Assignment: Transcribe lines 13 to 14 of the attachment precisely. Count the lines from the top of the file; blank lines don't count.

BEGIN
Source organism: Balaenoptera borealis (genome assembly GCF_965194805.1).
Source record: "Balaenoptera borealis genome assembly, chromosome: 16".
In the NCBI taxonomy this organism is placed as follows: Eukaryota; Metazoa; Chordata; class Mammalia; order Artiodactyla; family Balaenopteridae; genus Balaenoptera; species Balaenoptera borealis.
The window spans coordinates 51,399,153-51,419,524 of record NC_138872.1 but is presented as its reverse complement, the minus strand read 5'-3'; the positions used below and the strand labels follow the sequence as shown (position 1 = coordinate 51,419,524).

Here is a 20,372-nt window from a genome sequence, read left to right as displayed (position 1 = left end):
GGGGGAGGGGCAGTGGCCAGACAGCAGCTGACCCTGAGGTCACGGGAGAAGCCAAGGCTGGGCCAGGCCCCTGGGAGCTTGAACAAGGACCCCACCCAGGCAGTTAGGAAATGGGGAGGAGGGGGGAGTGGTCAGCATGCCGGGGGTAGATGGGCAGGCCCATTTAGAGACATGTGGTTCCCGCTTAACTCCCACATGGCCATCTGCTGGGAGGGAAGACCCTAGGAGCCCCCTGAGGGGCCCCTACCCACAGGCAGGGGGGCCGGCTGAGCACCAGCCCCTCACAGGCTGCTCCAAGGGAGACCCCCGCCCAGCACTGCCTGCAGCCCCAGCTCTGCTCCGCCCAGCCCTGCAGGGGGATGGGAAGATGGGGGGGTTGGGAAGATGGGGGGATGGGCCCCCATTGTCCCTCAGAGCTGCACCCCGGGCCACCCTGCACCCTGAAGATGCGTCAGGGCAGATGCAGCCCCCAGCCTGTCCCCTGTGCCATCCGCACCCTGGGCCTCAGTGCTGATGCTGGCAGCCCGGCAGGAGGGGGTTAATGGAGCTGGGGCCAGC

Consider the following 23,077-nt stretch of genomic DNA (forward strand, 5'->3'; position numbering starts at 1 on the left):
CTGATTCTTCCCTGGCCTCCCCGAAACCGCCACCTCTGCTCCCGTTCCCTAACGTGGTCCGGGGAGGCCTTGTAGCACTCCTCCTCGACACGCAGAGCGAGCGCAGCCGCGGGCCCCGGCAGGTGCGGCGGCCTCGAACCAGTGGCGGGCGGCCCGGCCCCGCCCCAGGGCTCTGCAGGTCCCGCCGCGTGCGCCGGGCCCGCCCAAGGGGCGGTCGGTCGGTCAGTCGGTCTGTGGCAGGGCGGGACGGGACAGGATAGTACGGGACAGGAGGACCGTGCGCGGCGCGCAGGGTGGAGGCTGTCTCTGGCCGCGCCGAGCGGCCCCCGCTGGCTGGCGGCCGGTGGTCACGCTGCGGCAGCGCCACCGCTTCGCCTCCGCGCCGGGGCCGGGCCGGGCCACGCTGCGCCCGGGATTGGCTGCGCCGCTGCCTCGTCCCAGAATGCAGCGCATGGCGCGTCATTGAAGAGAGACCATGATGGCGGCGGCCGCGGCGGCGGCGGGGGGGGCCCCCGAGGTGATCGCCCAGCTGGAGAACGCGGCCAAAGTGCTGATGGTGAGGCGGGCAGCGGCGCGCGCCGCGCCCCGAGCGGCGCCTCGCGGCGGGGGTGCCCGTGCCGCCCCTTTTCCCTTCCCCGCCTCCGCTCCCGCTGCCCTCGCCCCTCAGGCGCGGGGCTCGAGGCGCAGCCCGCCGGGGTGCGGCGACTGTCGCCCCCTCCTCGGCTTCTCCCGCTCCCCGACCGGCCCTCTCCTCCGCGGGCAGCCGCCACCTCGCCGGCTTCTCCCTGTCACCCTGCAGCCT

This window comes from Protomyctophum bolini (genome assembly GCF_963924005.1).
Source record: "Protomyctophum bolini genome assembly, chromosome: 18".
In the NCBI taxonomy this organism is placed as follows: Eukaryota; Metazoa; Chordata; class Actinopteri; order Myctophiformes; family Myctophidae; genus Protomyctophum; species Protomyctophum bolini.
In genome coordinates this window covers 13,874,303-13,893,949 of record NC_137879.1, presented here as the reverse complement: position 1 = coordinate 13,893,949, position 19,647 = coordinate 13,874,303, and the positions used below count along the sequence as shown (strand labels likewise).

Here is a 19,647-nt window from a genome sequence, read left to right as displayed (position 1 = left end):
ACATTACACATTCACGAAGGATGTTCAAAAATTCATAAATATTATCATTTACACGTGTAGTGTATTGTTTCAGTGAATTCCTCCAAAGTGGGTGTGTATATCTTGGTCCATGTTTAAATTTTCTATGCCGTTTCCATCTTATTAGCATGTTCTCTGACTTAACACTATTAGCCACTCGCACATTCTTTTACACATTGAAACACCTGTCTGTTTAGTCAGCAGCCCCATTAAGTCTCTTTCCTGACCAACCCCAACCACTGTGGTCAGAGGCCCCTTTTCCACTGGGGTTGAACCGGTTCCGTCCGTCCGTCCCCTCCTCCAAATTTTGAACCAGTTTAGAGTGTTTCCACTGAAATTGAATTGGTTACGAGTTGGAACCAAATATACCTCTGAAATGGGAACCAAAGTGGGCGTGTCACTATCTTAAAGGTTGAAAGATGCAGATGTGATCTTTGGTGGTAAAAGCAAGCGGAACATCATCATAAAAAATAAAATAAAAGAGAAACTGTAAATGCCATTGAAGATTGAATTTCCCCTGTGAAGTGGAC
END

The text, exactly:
Here is a 19,647-nt window from a genome sequence, read left to right as displayed (position 1 = left end):
ACATTACACATTCACGAAGGATGTTCAAAAATTCATAAATATTATCATTTACACGTGTAGTGTATTGTTTCAGTGAATTCCTCCAAAGTGGGTGTGTATATCTTGGTCCATGTTTAAATTTTCTATGCCGTTTCCATCTTATTAGCATGTTCTCTGACTTAACACTATTAGCCACTCGCACATTCTTTTACACATTGAAACACCTGTCTGTTTAGTCAGCAGCCCCATTAAGTCTCTTTCCTGACCAACCCCAACCACTGTGGTCAGAGGCCCCTTTTCCACTGGGGTTGAACCGGTTCCGTCCGTCCGTCCCCTCCTCCAAATTTTGAACCAGTTTAGAGTGTTTCCACTGAAATTGAATTGGTTACGAGTTGGAACCAAATATACCTCTGAAATGGGAACCAAAGTGGGCGTGTCACTATCTTAAAGGTTGAAAGATGCAGATGTGATCTTTGGTGGTAAAAGCAAGCGGAACATCATCATAAAAAATAAAATAAAAGAGAAACTGTAAATGCCATTGAAGATTGAATTTCCCCTGTGAAGTGGAC